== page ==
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Spun Sugar


Although spinning sugar has been called the climax of the art of sugar work, one need not be deterred from trying it; for with a dry atmosphere, the sugar boiled to the right degree, and care given to prevent graining, it can be accomplished. It is upon these three things alone that success depends. Spun sugar makes a beautiful decoration for ice-creams, glace fruits, and other cold desserts. The expense of making it is only nominal, but it commands a fancy price.

Directions For Spinning Sugar

Put in a copper or a graniteware saucepan two cupfuls (one pound) of sugar; one half cupful of water, and one half saltspoonful of cream of tartar. Boil the sugar as directed for fondant, letting it attain the degree of crack, or 310 deg.. This is the degree just before caramel, and care must be used. When it has reached the crack, place the sugar pan in cold water a moment to arrest the cooking, for the heat of the pan and sugar may advance it one degree. For spinning, two forks may be used, but a few wires drawn through a cork are better, as they give more points. Have also two iron bars or rods of any kind (pieces of broom handle will do), placed on a table or over chairs so the ends project a little way; spread some papers on the floor under them. Take the pan of sugar in the left hand, the forks or wires in the right; dip them into the sugar and shake them quickly back and forth over the rods; fine threads of sugar will fly off the points and drop on the rods. If the sugar gets too cold it can be heated again. Take the spun sugar carefully off the rods from time to time and fold it around molds, or roll it into nests or other forms desired. Place the spun sugar under a glass globe as soon as made. Under an air-tight globe with a small piece of lime it may keep crisp for a day or two, but it readily gathers moisture, and it is safer to make it the day it is to be used. Do not attempt to make it on a damp or rainy day, and have no boiling kettles in the room.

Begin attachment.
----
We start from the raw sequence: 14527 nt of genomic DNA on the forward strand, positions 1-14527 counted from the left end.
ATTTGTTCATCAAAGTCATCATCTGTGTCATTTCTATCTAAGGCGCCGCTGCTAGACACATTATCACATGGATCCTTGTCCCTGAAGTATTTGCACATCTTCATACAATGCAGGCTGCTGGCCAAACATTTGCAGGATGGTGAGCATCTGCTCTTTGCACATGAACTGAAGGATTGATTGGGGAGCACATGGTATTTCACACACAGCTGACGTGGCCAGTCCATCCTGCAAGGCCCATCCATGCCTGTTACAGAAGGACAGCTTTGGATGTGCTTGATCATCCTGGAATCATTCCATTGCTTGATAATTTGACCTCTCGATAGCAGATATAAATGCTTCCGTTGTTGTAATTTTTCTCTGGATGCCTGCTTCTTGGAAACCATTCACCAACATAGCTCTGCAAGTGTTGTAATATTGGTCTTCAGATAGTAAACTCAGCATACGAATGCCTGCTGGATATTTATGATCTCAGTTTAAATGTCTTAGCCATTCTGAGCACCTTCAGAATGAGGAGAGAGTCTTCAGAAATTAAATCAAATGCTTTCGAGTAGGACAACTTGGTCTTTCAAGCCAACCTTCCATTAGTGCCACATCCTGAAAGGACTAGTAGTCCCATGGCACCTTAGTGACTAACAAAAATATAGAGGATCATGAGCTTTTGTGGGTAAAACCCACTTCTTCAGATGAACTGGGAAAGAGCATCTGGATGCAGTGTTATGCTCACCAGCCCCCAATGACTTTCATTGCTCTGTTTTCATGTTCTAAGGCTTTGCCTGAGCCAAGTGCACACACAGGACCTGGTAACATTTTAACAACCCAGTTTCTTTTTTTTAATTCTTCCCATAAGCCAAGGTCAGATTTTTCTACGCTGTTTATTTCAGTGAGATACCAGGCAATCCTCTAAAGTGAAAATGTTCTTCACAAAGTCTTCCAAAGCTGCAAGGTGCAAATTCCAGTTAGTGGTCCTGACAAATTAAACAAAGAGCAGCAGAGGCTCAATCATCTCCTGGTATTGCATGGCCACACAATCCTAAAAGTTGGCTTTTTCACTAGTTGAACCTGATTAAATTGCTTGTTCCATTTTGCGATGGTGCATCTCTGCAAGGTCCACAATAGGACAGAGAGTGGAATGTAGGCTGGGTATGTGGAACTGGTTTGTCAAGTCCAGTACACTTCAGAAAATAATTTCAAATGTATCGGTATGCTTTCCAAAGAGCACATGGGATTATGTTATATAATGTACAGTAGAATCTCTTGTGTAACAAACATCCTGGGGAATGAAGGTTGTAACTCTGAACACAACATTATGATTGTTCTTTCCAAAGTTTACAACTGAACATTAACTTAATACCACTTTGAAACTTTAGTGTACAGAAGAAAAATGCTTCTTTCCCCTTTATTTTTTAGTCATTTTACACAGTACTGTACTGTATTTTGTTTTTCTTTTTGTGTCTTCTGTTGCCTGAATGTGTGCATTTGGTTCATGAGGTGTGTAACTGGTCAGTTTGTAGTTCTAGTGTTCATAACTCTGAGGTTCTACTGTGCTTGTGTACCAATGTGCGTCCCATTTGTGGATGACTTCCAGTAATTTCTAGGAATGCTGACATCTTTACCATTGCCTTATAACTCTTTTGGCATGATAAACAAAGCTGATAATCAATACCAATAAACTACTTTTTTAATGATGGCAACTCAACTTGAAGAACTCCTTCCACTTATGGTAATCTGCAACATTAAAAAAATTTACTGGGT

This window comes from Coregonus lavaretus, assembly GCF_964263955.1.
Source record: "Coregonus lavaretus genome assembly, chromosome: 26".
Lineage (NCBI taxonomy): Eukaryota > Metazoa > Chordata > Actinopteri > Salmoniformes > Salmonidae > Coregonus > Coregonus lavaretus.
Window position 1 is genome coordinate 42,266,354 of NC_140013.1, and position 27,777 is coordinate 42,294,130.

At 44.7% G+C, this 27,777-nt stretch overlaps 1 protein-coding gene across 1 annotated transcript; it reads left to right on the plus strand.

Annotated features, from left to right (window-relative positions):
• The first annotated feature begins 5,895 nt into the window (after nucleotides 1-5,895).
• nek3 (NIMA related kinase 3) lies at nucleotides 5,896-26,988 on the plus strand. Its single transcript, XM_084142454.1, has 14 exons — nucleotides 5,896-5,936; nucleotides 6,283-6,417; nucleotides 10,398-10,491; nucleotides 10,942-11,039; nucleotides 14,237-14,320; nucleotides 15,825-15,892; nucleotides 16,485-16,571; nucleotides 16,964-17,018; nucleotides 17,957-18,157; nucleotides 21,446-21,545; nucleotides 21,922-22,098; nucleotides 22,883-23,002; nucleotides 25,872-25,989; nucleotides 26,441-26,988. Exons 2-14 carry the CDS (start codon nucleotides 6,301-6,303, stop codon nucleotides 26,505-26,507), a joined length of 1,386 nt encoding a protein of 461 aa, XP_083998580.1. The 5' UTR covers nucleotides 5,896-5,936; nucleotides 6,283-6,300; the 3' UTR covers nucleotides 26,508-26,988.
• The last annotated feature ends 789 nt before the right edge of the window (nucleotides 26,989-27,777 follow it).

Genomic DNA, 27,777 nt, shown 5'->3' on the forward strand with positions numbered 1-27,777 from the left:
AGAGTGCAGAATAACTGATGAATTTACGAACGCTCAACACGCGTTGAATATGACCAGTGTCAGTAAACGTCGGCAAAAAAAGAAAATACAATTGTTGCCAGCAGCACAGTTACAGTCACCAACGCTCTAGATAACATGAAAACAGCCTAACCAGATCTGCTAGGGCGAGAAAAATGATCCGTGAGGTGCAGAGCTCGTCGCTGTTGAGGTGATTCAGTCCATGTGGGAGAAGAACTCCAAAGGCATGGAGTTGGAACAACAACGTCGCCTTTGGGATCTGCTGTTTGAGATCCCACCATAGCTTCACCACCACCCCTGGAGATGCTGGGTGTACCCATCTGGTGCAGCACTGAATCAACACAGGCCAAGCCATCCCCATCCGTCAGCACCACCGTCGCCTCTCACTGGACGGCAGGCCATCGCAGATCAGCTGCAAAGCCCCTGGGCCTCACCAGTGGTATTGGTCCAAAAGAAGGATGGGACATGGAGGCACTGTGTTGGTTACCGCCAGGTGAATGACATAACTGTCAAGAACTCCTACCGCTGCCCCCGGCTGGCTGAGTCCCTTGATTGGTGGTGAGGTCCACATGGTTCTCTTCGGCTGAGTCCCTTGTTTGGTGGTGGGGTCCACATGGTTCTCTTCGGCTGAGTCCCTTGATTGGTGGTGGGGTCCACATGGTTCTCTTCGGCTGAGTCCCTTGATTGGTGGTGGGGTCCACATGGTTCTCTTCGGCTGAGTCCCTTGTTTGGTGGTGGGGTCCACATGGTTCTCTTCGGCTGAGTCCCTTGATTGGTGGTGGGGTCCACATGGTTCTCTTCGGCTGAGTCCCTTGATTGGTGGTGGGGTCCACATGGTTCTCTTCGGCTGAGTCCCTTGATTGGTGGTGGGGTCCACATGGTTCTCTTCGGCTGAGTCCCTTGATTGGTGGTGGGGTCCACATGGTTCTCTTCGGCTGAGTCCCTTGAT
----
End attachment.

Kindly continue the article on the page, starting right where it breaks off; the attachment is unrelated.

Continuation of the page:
The Century Cook Book (1901).


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